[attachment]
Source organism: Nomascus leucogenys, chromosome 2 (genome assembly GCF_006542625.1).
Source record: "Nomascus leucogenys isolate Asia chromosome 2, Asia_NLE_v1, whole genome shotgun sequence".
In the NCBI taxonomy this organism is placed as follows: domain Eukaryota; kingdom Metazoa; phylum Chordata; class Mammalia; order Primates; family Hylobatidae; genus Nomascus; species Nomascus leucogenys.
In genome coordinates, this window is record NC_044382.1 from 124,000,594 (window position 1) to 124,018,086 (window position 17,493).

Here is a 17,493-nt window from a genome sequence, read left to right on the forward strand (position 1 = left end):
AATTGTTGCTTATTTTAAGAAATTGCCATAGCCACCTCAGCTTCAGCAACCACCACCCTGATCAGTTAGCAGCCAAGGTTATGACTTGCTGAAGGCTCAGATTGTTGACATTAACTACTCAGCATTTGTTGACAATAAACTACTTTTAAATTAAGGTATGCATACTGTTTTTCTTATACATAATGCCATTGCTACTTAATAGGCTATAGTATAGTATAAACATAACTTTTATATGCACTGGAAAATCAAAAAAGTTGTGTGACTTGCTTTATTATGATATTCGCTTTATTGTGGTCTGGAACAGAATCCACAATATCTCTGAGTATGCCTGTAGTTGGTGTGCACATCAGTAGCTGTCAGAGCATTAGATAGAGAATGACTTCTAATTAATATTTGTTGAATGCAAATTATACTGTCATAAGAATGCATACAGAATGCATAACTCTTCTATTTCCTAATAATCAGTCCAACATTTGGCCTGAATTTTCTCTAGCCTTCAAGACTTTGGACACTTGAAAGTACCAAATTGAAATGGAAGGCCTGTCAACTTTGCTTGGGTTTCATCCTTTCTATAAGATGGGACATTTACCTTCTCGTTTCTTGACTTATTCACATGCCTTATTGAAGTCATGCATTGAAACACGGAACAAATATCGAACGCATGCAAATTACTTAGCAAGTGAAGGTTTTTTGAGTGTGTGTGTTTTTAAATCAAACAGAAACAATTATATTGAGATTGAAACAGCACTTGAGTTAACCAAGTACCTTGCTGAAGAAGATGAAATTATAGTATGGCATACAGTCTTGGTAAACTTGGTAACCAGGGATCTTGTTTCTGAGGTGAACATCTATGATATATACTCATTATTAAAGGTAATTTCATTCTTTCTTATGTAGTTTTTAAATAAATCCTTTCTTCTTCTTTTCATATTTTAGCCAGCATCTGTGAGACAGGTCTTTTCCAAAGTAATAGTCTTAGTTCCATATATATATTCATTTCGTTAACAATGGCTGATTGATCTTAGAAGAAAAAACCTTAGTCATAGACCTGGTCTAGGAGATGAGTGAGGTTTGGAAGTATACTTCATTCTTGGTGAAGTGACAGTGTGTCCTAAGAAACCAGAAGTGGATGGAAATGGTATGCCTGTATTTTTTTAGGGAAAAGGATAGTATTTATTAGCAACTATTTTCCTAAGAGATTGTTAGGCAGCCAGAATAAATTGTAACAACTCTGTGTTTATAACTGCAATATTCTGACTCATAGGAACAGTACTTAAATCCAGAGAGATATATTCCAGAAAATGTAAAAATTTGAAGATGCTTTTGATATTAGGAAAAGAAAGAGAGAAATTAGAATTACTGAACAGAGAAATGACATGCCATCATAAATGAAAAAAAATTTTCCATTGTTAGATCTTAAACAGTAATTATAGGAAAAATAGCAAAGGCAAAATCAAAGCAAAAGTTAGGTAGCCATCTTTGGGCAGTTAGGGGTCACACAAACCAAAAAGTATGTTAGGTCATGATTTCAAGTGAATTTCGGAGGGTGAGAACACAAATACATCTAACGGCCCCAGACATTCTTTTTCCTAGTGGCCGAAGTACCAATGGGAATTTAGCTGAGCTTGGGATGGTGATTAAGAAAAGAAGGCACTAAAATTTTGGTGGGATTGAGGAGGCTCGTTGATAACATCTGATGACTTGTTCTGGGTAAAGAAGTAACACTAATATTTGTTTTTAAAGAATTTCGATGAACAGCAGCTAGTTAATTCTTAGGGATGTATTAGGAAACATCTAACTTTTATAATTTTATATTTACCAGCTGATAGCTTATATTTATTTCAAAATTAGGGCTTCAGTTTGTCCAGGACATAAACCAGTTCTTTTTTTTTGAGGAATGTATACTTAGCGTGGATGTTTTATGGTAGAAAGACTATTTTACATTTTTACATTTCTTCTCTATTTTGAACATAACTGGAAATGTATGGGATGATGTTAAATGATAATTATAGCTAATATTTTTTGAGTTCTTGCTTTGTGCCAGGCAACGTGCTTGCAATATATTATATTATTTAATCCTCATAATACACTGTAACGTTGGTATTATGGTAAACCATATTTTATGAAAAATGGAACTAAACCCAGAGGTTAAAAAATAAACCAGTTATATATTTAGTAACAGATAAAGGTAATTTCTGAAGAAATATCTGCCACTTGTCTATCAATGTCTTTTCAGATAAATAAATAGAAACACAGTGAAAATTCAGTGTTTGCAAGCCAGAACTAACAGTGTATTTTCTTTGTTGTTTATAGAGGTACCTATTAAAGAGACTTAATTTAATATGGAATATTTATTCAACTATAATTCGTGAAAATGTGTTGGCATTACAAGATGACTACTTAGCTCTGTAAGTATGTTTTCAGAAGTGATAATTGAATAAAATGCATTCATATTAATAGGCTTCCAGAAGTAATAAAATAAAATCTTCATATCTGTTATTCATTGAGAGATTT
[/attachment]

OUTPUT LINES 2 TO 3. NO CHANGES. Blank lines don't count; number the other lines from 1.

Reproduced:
Source record: "Nomascus leucogenys isolate Asia chromosome 2, Asia_NLE_v1, whole genome shotgun sequence".
In the NCBI taxonomy this organism is placed as follows: domain Eukaryota; kingdom Metazoa; phylum Chordata; class Mammalia; order Primates; family Hylobatidae; genus Nomascus; species Nomascus leucogenys.